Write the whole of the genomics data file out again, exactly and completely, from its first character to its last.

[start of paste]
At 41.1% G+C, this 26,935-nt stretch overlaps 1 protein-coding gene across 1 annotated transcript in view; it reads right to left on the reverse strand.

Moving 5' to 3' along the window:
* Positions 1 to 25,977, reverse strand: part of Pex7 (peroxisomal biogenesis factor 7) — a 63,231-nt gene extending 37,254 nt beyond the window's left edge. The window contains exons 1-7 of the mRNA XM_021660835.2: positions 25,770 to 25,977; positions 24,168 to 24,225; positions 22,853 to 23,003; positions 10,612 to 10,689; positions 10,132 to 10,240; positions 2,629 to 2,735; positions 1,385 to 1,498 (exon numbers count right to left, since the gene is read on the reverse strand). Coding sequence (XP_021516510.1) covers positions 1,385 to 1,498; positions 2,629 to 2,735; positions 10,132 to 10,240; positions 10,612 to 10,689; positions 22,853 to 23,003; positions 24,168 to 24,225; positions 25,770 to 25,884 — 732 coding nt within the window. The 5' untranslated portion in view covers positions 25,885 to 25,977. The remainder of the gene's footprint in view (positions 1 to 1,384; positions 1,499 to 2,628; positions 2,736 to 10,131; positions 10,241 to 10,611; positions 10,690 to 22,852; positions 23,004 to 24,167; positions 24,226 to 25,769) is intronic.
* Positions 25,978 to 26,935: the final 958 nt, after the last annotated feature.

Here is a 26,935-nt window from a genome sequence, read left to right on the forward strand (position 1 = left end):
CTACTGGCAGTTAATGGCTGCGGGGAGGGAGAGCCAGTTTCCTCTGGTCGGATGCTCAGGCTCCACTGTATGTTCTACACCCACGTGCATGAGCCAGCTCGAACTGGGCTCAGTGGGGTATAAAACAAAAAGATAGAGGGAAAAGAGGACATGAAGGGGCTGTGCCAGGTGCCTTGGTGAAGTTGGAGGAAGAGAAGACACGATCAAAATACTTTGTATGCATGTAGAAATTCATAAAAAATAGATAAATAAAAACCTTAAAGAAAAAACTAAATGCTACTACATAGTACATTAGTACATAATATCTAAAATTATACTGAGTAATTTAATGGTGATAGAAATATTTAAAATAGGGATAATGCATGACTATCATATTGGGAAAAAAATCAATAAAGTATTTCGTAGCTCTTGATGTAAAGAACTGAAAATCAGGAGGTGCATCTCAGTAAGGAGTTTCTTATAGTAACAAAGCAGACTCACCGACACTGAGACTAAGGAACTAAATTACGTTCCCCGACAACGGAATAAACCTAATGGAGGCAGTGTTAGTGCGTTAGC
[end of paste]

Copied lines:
At 41.1% G+C, this 26,935-nt stretch overlaps 1 protein-coding gene across 1 annotated transcript in view; it reads right to left on the reverse strand.

Moving 5' to 3' along the window:
* Positions 1 to 25,977, reverse strand: part of Pex7 (peroxisomal biogenesis factor 7) — a 63,231-nt gene extending 37,254 nt beyond the window's left edge. The window contains exons 1-7 of the mRNA XM_021660835.2: positions 25,770 to 25,977; positions 24,168 to 24,225; positions 22,853 to 23,003; positions 10,612 to 10,689; positions 10,132 to 10,240; positions 2,629 to 2,735; positions 1,385 to 1,498 (exon numbers count right to left, since the gene is read on the reverse strand). Coding sequence (XP_021516510.1) covers positions 1,385 to 1,498; positions 2,629 to 2,735; positions 10,132 to 10,240; positions 10,612 to 10,689; positions 22,853 to 23,003; positions 24,168 to 24,225; positions 25,770 to 25,884 — 732 coding nt within the window. The 5' untranslated portion in view covers positions 25,885 to 25,977. The remainder of the gene's footprint in view (positions 1 to 1,384; positions 1,499 to 2,628; positions 2,736 to 10,131; positions 10,241 to 10,611; positions 10,690 to 22,852; positions 23,004 to 24,167; positions 24,226 to 25,769) is intronic.
* Positions 25,978 to 26,935: the final 958 nt, after the last annotated feature.

Here is a 26,935-nt window from a genome sequence, read left to right on the forward strand (position 1 = left end):
CTACTGGCAGTTAATGGCTGCGGGGAGGGAGAGCCAGTTTCCTCTGGTCGGATGCTCAGGCTCCACTGTATGTTCTACACCCACGTGCATGAGCCAGCTCGAACTGGGCTCAGTGGGGTATAAAACAAAAAGATAGAGGGAAAAGAGGACATGAAGGGGCTGTGCCAGGTGCCTTGGTGAAGTTGGAGGAAGAGAAGACACGATCAAAATACTTTGTATGCATGTAGAAATTCATAAAAAATAGATAAATAAAAACCTTAAAGAAAAAACTAAATGCTACTACATAGTACATTAGTACATAATATCTAAAATTATACTGAGTAATTTAATGGTGATAGAAATATTTAAAATAGGGATAATGCATGACTATCATATTGGGAAAAAAATCAATAAAGTATTTCGTAGCTCTTGATGTAAAGAACTGAAAATCAGGAGGTGCATCTCAGTAAGGAGTTTCTTATAGTAACAAAGCAGACTCACCGACACTGAGACTAAGGAACTAAATTACGTTCCCCGACAACGGAATAAACCTAATGGAGGCAGTGTTAGTGCGTTAGC